Blood blisters are a common, minor skin condition. A blood blister is marked by a raised section of skin filled with blood. They are very similar to blisters caused from friction that fill with a clear liquid. In this article, we examine what blood blisters look like, what causes them, and what someone can and should do if they develop one.
Blood blisters: Causes, diagnosis, and treatment
Back to Health A to Z. Blisters often heal on their own within a week. They can be painful while they heal, but you will not usually need to see a GP. To protect your blister from becoming infected, a pharmacist can recommend a plaster or dressing to cover it while it heals.
What to Do [and Not Do] for Treating a Blood Blister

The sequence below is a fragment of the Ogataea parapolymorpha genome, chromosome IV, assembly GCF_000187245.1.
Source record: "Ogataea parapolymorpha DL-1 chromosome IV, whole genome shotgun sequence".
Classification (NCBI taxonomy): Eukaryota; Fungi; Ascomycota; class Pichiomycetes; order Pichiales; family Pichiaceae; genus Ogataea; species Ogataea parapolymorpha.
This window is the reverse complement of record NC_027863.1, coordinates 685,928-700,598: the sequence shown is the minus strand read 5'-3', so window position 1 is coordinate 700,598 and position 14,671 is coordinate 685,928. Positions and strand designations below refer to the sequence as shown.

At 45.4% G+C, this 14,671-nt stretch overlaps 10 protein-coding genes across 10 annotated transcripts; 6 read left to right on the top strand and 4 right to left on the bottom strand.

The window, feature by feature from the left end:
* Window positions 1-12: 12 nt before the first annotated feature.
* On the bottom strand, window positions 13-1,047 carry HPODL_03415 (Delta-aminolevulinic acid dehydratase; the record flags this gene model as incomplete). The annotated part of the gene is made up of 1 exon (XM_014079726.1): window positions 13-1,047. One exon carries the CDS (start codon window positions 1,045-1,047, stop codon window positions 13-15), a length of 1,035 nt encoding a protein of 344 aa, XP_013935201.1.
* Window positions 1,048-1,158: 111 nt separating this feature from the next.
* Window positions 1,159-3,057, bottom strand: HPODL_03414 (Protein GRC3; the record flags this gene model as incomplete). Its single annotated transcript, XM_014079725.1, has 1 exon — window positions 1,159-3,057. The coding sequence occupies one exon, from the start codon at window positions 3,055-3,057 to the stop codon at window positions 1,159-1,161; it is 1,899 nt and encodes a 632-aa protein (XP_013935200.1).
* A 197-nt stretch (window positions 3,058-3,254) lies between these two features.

In some cases, however, a simple blister can instead become a blood blister. A blood blister is essentially a common blister, but the blood vessels beneath the blister have been damaged. This causes blood to leak within, often turning the blister a dark red or purplish color. Blood blisters on the foot can appear in any area under excess pressure and friction. They most often form in bony areas, but can develop in softer areas as well.
We include products we think are useful for our readers. If you buy through links on this page, we may earn a small commission. These blisters are not much different than ones that have clear fluid inside of them. For the most part, they are harmless and will go away within a few weeks without treatment.